References:

“Is Anybody There?.” Lyrics on Demand. Available from http://www.lyricsondemand.com/soundtracks/0/1776lyrics/isanybodytherelyrics.html. Internet; accessed 4 July 2010.

“Independence Day.” Answers.com. Available from http://www.answers.com/topic/independence-day. Internet; accessed 4 July 2010.

“Declaration of Independence.” Avalon Project – Yale University. Available from http://avalon.law.yale.edu/18th_century/declare.asp. Internet; accessed 4 July 2010.

Hamilton, Alexander. “Federalist 1.” Avalon Project – Yale University. Available from http://avalon.law.yale.edu/18th_century/fed01.asp. Internet; accessed 4 July 2010.

“Declaration of Independence.” Avalon Project – Yale University. Available from http://avalon.law.yale.edu/18th_century/declare.asp. Internet; accessed 4 July 2010.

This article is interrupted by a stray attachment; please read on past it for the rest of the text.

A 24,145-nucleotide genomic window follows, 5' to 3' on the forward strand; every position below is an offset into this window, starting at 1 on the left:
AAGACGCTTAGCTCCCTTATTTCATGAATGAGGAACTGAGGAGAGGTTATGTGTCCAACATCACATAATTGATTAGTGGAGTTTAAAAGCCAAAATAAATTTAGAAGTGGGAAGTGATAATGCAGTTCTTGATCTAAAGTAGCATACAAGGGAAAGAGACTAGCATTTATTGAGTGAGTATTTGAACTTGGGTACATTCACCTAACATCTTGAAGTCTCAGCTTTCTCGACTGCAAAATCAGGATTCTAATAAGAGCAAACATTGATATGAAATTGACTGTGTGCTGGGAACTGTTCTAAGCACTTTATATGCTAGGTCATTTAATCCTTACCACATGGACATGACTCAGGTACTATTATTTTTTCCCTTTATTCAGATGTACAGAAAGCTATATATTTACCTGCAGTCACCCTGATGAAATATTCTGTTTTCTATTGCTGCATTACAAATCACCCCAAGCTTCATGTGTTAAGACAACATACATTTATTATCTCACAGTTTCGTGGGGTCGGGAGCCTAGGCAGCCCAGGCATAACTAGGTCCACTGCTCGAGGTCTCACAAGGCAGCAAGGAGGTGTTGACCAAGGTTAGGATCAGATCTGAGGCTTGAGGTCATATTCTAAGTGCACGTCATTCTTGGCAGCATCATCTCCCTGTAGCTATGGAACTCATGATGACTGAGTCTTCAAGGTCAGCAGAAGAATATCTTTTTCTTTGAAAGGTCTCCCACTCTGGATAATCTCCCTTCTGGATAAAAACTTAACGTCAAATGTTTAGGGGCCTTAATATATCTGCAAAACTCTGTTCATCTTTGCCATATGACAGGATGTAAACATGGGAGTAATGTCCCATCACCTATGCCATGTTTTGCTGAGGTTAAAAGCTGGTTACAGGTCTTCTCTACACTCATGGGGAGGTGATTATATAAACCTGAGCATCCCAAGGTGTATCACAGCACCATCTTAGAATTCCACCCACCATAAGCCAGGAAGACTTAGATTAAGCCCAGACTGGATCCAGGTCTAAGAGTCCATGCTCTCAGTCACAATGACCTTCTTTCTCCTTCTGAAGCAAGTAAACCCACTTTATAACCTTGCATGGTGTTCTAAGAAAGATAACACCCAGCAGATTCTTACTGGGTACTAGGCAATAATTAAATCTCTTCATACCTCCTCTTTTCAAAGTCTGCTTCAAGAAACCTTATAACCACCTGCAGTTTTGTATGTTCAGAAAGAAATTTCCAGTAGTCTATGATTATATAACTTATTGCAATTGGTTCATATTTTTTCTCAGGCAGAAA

“First Inaugural Address of Ronald Reagan.” Avalon Project – Yale University. Available from http://avalon.law.yale.edu/20th_century/reagan1.asp. Internet; accessed 4 July 2010.

Paine, Thomas. “Common Sense.” Available from http://www.ushistory.org/paine/commonsense/singlehtml.htm. Internet; accessed 4 July 2010.

Paine, Thomas. “The American Crisis.” Available from http://libertyonline.hypermall.com/Paine/Crisis/Crisis-TOC.html. Internet; accessed 4 July 2010.

“Inaugural Address of John F. Kennedy.” Avalon Project – Yale University. Available from http://avalon.law.yale.edu/20th_century/kennedy.asp. Internet; accessed 4 July 2010.

Jefferson, Thomas. “Letter to Danbury Baptist Association.” The Founder’s Constitution. Available from http://press-pubs.uchicago.edu/founders/documents/amendI_religions58.html. Internet; accessed 4 July

Galatians 5:1